Art meets Parts

Art comes together piece by piece. I pulled some antique clockworks from bin in the studio last night, searching out elements to upcycle in the fabrication of a pin for a steampunk medal commission. It was the best excuse for playing with my Smith minitorch using oxyacetylene. With oxyacetylene gas, metal temperature moves from the solder point to fusing in a split second; it's really just too hot for most applications. But periodically, there is nothing like exploring the nature of such enormous heat in a fine-tipped, exquisite instrument like the Smith mini. I was part surgeon, part reckless adventurer. Thats an addictive place for a jeweler.

It is said you have to know the rules to break them. Flux is the layer of ground glass used to stop metal from oxidizing and preventing the union of one metal surface with another when soldering. There was plenty of excitement in fusing the clockworks to fashion a simple spring mechanism and soldering a steel flange into the jaws of a brass fitting for the catch. The surprise to me was in the finishing. I loved the combined patina of brass skin and flux. Under the high heat of this particular gas, the brass had accepted the flux, shading it like a burnished layer of enamel that captured the microscopic copper brought to the surface in the near molten metal during the process. Copper reacts to heat more quickly than the other metals, so it left its fingerprint in a most painterly way which the glass captured, melted into the thinest glaze of enamel, like a slide would what is under a microscope. Usually one cleans off the heatskin, filing, sanding, and polishing to reveal the shiny surface beneath. I could not bring myself to remove it everywhere because it fit the coloration and dimpling of a warm, autumnal planet, serving the thematic nature of the medal which captures a stormy moonlit night. It just FIT the piece. So I broke all the metalworker's rules, keeping this rough, worn, organic surface and using it as an artistic element. This is not to apologize. Why not break them in the service of this gleeful, natural magic?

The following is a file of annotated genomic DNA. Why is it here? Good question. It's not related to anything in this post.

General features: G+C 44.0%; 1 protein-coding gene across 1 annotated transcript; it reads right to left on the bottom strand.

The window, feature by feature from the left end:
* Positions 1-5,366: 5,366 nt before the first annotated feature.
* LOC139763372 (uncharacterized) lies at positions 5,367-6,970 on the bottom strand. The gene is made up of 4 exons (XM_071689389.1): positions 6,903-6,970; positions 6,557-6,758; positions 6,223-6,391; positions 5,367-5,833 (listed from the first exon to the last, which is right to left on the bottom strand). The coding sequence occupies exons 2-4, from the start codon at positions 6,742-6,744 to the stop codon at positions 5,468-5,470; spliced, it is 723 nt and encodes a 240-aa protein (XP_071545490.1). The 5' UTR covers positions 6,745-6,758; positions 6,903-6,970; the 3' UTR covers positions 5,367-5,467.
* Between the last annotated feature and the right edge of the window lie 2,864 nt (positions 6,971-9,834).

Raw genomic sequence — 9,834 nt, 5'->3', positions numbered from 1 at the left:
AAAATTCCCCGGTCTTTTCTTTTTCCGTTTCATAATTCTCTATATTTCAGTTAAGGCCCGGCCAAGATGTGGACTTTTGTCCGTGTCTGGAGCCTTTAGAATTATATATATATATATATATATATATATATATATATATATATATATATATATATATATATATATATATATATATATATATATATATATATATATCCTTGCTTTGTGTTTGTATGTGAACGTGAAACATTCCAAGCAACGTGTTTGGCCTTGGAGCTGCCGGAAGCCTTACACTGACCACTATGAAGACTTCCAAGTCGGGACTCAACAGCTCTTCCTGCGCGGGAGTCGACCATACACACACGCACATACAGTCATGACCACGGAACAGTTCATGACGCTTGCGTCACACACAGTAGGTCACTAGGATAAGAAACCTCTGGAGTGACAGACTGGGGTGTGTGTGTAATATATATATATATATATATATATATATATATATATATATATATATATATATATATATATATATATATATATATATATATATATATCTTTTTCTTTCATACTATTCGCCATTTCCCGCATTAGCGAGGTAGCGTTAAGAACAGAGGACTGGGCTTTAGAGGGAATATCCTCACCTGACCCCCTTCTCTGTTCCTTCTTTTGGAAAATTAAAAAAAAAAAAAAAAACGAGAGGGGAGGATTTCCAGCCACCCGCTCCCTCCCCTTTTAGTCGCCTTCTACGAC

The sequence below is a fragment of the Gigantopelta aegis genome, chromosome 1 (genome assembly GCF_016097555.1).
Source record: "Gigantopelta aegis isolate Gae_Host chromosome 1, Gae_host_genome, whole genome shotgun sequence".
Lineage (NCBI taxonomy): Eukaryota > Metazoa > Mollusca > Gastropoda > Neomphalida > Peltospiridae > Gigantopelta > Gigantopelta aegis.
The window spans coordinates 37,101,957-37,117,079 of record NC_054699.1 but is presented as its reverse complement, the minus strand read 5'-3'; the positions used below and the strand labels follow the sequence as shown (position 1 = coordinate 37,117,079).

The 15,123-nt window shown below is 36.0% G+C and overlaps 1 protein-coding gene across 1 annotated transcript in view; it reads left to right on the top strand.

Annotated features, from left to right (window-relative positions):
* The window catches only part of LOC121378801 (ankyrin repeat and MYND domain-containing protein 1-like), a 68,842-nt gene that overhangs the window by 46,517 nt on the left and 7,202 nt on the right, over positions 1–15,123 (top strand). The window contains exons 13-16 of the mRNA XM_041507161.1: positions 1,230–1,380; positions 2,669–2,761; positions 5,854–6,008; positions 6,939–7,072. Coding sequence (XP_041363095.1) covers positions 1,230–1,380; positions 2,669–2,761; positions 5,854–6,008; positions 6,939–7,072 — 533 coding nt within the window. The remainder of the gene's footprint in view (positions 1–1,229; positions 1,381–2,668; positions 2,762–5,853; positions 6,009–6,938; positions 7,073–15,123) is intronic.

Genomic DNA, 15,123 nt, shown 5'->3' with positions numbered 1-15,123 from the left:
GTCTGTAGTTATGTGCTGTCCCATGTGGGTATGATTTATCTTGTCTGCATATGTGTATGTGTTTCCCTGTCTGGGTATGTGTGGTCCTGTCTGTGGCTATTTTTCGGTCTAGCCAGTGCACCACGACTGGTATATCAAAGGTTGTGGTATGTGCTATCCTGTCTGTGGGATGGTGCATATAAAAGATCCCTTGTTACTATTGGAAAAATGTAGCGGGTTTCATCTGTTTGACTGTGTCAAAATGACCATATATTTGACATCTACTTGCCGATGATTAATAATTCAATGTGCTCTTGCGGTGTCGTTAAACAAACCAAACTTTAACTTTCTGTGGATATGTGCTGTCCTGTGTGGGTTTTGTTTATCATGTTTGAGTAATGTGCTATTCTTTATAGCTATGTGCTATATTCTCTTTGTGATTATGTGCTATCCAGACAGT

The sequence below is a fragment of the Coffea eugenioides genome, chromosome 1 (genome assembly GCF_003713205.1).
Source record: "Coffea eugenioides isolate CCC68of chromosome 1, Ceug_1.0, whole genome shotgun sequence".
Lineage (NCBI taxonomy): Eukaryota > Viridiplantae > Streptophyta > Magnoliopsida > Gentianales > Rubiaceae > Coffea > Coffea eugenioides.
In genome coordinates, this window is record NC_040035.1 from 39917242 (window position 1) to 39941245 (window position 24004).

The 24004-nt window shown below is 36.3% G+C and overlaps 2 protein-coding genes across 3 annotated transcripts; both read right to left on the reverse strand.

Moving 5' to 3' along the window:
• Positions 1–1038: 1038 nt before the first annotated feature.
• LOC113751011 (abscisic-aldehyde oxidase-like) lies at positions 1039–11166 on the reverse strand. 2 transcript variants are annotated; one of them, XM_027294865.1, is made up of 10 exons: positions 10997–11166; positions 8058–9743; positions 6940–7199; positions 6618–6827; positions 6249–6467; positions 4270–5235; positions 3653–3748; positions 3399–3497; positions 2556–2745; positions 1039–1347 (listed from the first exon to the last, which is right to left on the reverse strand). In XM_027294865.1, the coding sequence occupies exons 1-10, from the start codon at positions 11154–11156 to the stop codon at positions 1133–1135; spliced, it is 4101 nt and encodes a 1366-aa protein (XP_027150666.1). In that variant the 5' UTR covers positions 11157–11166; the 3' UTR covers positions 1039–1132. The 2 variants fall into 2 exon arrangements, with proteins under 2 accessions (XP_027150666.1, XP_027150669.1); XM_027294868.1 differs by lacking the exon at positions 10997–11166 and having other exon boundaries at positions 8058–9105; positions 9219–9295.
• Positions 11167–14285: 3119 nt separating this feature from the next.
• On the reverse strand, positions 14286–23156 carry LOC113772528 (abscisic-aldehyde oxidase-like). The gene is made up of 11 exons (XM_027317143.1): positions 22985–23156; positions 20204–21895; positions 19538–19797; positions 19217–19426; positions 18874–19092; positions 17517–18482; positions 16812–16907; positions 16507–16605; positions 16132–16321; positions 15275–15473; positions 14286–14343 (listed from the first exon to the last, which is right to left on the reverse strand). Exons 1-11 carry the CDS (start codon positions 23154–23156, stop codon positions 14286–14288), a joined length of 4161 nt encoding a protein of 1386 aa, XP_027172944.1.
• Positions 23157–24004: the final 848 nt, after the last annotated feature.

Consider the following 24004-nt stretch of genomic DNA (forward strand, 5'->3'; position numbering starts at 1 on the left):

I say, give me your poor (old clocks), your tired (steel coathangers) yearning to breathe free. I was in Halloween costume enjoying the treat of my amazing torch. Picture this silvery haired Deaf lady liberty: jewelers headset on, but bent over the work, the magnificence of a Smith minitorch in her grasp. Exhileration and freedom. Chemistry + art = metalwork, just like art + reUse = smart. That's the equation of this kind of liberty, to make of each piece something distinctive. A fun trick, too.

Here's my challenge: what new can you bring of your tired, poor or castoff lifestuff? Bring some liberty out of the parts and pieces. Make it count. Here's a mental medal for your efforts.